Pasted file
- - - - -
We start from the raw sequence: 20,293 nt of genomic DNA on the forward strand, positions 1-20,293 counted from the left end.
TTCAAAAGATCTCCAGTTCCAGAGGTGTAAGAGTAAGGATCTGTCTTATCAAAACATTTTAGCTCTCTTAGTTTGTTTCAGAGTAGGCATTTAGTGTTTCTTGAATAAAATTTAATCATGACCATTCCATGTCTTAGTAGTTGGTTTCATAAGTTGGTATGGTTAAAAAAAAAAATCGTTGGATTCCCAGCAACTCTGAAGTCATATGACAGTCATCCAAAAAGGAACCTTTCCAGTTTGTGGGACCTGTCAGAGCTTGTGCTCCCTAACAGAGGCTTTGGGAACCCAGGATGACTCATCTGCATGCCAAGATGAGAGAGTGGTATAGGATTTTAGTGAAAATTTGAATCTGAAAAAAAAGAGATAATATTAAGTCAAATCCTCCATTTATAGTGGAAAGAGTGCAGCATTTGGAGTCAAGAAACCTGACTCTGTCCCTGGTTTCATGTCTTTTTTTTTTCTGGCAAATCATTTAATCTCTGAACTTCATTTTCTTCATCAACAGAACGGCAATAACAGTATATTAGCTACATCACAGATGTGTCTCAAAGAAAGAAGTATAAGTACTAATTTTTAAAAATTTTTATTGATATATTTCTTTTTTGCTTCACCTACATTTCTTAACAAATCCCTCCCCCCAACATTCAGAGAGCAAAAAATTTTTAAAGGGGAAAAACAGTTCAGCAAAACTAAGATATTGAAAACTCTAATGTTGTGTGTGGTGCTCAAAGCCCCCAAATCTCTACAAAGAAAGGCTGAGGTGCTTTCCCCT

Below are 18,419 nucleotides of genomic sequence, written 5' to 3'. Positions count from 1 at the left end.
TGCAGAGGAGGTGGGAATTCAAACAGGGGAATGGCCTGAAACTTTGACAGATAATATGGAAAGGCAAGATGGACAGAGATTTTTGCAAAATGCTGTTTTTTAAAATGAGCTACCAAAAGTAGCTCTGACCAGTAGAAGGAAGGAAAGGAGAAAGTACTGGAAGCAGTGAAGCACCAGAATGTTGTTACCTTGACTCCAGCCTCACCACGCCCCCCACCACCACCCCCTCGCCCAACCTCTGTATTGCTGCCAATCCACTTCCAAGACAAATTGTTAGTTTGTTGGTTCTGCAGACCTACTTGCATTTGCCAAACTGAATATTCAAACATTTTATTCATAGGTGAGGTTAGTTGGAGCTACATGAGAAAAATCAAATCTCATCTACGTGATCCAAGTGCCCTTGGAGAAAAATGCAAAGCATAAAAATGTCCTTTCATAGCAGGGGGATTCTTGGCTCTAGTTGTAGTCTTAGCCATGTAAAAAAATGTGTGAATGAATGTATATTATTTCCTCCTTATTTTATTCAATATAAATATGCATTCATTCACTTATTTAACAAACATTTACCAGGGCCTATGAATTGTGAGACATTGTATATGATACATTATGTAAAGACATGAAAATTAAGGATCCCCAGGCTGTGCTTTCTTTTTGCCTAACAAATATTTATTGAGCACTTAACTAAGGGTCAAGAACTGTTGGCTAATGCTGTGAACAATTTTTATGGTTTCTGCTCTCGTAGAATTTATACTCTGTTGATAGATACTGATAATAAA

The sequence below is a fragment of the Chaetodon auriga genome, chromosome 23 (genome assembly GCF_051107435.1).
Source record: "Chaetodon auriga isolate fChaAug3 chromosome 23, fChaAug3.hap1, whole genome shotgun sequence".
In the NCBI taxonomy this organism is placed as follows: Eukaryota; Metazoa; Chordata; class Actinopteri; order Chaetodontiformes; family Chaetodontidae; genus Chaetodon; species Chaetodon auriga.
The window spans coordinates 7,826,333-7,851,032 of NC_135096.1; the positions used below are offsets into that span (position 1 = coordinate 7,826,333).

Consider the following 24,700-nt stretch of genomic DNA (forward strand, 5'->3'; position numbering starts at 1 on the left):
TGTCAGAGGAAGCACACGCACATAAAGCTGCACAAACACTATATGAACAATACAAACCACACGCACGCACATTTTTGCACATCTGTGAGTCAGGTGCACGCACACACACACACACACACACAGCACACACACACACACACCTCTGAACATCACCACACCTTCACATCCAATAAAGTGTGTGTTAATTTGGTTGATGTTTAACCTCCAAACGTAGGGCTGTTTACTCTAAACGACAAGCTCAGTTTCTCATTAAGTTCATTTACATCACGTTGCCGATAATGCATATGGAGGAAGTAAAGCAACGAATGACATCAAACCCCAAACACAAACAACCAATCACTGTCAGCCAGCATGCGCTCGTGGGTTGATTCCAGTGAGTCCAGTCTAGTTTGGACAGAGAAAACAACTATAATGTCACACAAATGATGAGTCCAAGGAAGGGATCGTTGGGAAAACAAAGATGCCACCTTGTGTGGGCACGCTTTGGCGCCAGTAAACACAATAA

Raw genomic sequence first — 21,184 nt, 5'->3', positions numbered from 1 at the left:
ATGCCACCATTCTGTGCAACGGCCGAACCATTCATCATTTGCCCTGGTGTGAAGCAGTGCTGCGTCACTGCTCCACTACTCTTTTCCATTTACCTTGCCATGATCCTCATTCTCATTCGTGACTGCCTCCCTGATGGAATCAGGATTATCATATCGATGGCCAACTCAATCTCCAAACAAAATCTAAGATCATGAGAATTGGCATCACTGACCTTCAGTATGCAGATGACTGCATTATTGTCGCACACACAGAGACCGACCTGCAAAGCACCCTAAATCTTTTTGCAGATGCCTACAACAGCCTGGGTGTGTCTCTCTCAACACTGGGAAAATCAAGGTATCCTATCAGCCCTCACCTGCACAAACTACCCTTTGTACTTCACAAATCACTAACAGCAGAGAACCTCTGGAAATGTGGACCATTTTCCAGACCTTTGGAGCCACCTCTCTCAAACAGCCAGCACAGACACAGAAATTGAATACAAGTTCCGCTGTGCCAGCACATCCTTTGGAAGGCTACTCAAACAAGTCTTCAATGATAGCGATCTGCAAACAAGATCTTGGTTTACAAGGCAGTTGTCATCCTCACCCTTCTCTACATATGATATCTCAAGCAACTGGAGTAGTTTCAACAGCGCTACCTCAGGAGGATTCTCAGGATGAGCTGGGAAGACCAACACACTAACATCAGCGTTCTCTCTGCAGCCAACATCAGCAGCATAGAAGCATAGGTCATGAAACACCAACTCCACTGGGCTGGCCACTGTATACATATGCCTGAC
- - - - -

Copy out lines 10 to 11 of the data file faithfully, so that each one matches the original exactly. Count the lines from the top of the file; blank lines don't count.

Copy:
TGTCAGAGGAAGCACACGCACATAAAGCTGCACAAACACTATATGAACAATACAAACCACACGCACGCACATTTTTGCACATCTGTGAGTCAGGTGCACGCACACACACACACACACACACAGCACACACACACACACACCTCTGAACATCACCACACCTTCACATCCAATAAAGTGTGTGTTAATTTGGTTGATGTTTAACCTCCAAACGTAGGGCTGTTTACTCTAAACGACAAGCTCAGTTTCTCATTAAGTTCATTTACATCACGTTGCCGATAATGCATATGGAGGAAGTAAAGCAACGAATGACATCAAACCCCAAACACAAACAACCAATCACTGTCAGCCAGCATGCGCTCGTGGGTTGATTCCAGTGAGTCCAGTCTAGTTTGGACAGAGAAAACAACTATAATGTCACACAAATGATGAGTCCAAGGAAGGGATCGTTGGGAAAACAAAGATGCCACCTTGTGTGGGCACGCTTTGGCGCCAGTAAACACAATAA

Raw genomic sequence first — 21,184 nt, 5'->3', positions numbered from 1 at the left: